Ken also became a member of the NAOE (a founding organisation of the Institute of Outdoor Learning) undertaking several roles with them. As well as editing the regular newsletter for NAOE for 16 years, seeing it through the organisations transition to the Institute for Outdoor Learning. In 2011 he was made a Fellow of the IOL.
It wasn’t all work and no play. There are endless tales of Ken & John Crisp’s antics and exploits around Morecambe Bay which would more often than not end up with them marooned on some sandbank. On one occasion having to hitch a 2 mile lift with a cockle tractor back ashore after trying unsuccessfully to wade across the river Leven up to their waists before abandoning the idea! Or running aground off Ravenglass after missing the tide, using the time to scrub the hull down before drifting in later with the new tide on a magical moonlit night! They were all excuses to stay out late prolonging their adventures, deliberate mistakes rather than accidents. In 1982 the two of them hatched a plan to enable local Lakeland outdoor centre staff to meet and socialise. It was called the Three Peaks and entailed teams of 3 or 4 sailing up Windermere and bagging the 3 peaks along its shore. The event was still going in 2019 and the winners receive the Boot and Saddle trophy.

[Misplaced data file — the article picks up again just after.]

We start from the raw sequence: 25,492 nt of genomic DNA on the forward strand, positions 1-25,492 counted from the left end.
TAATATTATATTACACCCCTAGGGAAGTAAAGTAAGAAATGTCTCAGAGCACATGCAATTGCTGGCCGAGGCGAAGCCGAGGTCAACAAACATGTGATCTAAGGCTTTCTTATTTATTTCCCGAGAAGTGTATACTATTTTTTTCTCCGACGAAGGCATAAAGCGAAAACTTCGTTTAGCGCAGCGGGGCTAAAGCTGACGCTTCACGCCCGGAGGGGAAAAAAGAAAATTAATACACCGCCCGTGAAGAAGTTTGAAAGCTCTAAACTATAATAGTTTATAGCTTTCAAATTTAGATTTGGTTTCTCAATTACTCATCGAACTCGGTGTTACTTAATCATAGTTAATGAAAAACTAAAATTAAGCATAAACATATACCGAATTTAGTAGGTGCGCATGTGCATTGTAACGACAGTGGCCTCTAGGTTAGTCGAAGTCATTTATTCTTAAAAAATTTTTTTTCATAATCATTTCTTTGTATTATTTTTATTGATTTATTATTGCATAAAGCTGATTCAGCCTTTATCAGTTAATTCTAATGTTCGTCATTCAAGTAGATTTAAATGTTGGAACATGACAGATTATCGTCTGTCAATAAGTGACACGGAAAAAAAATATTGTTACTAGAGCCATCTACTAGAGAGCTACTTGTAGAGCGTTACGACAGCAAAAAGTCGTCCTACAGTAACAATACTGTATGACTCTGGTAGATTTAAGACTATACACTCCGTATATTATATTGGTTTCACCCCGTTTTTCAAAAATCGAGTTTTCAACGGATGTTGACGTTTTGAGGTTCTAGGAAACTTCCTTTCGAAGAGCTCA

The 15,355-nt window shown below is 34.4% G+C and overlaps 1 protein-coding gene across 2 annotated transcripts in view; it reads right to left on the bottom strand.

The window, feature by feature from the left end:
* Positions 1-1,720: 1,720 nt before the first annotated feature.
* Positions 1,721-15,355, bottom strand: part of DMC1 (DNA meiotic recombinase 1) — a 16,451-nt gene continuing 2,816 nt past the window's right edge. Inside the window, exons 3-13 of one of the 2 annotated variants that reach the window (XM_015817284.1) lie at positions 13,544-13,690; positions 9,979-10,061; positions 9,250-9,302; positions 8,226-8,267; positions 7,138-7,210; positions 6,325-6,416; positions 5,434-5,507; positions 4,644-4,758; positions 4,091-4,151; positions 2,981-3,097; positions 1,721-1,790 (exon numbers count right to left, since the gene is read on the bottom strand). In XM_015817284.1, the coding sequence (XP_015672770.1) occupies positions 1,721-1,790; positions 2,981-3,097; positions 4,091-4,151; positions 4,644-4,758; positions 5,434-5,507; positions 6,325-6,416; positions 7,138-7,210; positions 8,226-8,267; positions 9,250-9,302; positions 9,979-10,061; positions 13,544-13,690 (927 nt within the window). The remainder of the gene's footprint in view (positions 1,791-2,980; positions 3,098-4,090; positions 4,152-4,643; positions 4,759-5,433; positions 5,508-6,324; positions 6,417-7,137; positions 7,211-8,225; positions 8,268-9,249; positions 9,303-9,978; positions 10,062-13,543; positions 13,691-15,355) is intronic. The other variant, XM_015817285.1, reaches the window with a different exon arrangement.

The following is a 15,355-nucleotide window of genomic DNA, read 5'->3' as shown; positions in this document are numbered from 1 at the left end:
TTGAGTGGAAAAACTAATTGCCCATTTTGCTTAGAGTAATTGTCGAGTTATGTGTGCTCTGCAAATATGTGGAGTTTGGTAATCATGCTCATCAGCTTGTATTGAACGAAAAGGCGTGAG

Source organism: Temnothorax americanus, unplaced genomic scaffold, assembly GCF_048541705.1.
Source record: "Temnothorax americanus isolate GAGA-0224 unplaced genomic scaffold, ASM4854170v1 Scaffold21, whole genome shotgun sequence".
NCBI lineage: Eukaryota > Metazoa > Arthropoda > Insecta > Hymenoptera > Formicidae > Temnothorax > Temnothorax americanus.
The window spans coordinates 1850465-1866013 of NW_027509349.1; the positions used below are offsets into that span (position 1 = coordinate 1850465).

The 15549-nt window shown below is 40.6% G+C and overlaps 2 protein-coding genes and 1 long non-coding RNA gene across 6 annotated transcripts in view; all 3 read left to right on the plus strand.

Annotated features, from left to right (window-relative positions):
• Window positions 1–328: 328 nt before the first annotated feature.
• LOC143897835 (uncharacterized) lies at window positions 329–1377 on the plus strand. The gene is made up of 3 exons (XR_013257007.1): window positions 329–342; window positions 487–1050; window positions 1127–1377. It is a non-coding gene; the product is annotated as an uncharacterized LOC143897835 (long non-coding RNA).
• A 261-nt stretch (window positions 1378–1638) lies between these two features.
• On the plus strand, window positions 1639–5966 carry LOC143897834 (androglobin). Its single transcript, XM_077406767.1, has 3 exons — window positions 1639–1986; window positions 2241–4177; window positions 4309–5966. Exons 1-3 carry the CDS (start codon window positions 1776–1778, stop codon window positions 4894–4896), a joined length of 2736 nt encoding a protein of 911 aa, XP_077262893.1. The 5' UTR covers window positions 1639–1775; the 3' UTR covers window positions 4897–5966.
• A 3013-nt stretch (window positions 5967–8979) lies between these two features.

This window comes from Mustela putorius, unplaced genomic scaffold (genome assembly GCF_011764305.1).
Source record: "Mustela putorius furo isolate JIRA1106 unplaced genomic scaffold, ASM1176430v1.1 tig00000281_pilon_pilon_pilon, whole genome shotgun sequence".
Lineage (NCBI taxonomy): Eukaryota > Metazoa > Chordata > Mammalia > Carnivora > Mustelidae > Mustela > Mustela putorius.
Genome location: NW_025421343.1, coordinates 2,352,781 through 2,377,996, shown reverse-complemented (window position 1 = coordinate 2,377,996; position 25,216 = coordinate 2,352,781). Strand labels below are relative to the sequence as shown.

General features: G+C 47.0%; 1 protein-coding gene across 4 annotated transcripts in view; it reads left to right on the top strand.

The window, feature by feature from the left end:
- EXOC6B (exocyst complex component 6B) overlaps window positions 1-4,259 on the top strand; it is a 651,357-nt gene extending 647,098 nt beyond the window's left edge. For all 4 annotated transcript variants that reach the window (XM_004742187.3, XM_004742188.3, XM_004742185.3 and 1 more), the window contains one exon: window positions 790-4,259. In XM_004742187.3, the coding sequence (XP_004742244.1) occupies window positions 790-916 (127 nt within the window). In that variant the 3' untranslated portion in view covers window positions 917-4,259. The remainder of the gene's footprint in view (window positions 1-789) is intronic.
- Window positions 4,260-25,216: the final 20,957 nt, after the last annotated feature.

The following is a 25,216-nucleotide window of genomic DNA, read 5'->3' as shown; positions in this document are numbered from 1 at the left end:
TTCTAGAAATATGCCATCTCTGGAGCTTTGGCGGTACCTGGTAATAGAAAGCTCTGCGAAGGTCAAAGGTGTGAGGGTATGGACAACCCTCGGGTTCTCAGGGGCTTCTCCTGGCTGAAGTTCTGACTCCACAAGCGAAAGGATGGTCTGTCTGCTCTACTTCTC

In his later years he remained active. He undertook many sailing trips, with friends, mainly on the NW coast of Scotland where his encyclopaedic knowledge of the Scottish hills became evident, he could point and name them all. His three successful trips to the Island of St Kilda made him a man to have on board! He continued sharing his love & interest in the outdoors as a member of Keswick Natural History Society , Keswick Lecture Society and Cumberland Geological Society up until 2019 when ill health prevented him from attending meetings.
But his interest in whisky sampling will be the one most fondly remembered by his friends and colleagues. Many stories revolve around the amber liquid and Ken’s ability to consume copious quantities of the water of life. Ken would produce a bottle or two as he would say, “to sample”. The problem was that Ken’s idea of a sample was half the bottle – half for him and half for you. At the end of the session, you would be figuratively ‘under the table’ whilst Ken was still ‘sampling’.
He was a visionary, way before his time, inspirational to both staff and students. He was a gentle man and a gentleman, he was kind, thoughtful, dependable, approachable and a man of reason and diplomacy.